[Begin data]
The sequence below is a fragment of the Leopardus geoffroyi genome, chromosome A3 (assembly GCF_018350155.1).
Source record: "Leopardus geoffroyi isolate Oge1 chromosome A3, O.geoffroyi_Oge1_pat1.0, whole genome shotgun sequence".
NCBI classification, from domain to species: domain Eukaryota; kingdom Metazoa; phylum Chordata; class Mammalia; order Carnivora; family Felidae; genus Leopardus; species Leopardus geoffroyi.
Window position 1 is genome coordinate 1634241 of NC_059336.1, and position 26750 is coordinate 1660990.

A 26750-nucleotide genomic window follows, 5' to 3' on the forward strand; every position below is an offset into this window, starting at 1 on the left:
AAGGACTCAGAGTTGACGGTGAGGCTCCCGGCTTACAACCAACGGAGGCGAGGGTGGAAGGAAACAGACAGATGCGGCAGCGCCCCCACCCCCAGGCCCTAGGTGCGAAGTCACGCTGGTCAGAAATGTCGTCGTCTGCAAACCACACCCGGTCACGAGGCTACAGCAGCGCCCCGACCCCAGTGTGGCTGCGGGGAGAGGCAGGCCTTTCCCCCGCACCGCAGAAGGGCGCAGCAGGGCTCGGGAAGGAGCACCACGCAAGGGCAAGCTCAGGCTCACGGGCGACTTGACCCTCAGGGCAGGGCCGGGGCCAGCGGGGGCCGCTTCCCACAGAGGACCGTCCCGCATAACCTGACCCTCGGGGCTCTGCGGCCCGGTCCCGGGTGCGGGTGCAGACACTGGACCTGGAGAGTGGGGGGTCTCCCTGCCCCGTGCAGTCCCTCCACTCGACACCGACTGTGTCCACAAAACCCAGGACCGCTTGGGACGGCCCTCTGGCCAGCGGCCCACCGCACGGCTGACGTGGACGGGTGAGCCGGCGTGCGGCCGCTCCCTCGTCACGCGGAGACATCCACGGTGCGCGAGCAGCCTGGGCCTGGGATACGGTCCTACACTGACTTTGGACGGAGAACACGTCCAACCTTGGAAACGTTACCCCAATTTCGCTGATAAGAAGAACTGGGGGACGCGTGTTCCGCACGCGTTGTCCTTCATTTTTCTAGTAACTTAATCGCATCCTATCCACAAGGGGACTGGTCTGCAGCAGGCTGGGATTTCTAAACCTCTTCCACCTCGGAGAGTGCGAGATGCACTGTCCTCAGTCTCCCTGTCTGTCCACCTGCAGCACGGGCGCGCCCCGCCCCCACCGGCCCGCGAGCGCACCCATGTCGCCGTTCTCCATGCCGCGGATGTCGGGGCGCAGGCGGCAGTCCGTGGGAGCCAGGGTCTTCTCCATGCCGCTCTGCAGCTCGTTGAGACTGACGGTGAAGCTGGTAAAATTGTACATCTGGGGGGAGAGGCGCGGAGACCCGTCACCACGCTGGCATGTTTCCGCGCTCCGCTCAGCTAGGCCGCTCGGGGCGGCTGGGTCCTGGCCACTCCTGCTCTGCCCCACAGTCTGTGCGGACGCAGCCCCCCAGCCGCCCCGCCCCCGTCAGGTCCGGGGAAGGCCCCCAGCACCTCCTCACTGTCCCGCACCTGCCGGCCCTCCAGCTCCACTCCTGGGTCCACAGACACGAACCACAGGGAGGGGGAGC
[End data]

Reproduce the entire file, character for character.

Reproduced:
The sequence below is a fragment of the Leopardus geoffroyi genome, chromosome A3 (assembly GCF_018350155.1).
Source record: "Leopardus geoffroyi isolate Oge1 chromosome A3, O.geoffroyi_Oge1_pat1.0, whole genome shotgun sequence".
NCBI classification, from domain to species: domain Eukaryota; kingdom Metazoa; phylum Chordata; class Mammalia; order Carnivora; family Felidae; genus Leopardus; species Leopardus geoffroyi.
Window position 1 is genome coordinate 1634241 of NC_059336.1, and position 26750 is coordinate 1660990.

A 26750-nucleotide genomic window follows, 5' to 3' on the forward strand; every position below is an offset into this window, starting at 1 on the left:
AAGGACTCAGAGTTGACGGTGAGGCTCCCGGCTTACAACCAACGGAGGCGAGGGTGGAAGGAAACAGACAGATGCGGCAGCGCCCCCACCCCCAGGCCCTAGGTGCGAAGTCACGCTGGTCAGAAATGTCGTCGTCTGCAAACCACACCCGGTCACGAGGCTACAGCAGCGCCCCGACCCCAGTGTGGCTGCGGGGAGAGGCAGGCCTTTCCCCCGCACCGCAGAAGGGCGCAGCAGGGCTCGGGAAGGAGCACCACGCAAGGGCAAGCTCAGGCTCACGGGCGACTTGACCCTCAGGGCAGGGCCGGGGCCAGCGGGGGCCGCTTCCCACAGAGGACCGTCCCGCATAACCTGACCCTCGGGGCTCTGCGGCCCGGTCCCGGGTGCGGGTGCAGACACTGGACCTGGAGAGTGGGGGGTCTCCCTGCCCCGTGCAGTCCCTCCACTCGACACCGACTGTGTCCACAAAACCCAGGACCGCTTGGGACGGCCCTCTGGCCAGCGGCCCACCGCACGGCTGACGTGGACGGGTGAGCCGGCGTGCGGCCGCTCCCTCGTCACGCGGAGACATCCACGGTGCGCGAGCAGCCTGGGCCTGGGATACGGTCCTACACTGACTTTGGACGGAGAACACGTCCAACCTTGGAAACGTTACCCCAATTTCGCTGATAAGAAGAACTGGGGGACGCGTGTTCCGCACGCGTTGTCCTTCATTTTTCTAGTAACTTAATCGCATCCTATCCACAAGGGGACTGGTCTGCAGCAGGCTGGGATTTCTAAACCTCTTCCACCTCGGAGAGTGCGAGATGCACTGTCCTCAGTCTCCCTGTCTGTCCACCTGCAGCACGGGCGCGCCCCGCCCCCACCGGCCCGCGAGCGCACCCATGTCGCCGTTCTCCATGCCGCGGATGTCGGGGCGCAGGCGGCAGTCCGTGGGAGCCAGGGTCTTCTCCATGCCGCTCTGCAGCTCGTTGAGACTGACGGTGAAGCTGGTAAAATTGTACATCTGGGGGGAGAGGCGCGGAGACCCGTCACCACGCTGGCATGTTTCCGCGCTCCGCTCAGCTAGGCCGCTCGGGGCGGCTGGGTCCTGGCCACTCCTGCTCTGCCCCACAGTCTGTGCGGACGCAGCCCCCCAGCCGCCCCGCCCCCGTCAGGTCCGGGGAAGGCCCCCAGCACCTCCTCACTGTCCCGCACCTGCCGGCCCTCCAGCTCCACTCCTGGGTCCACAGACACGAACCACAGGGAGGGGGAGC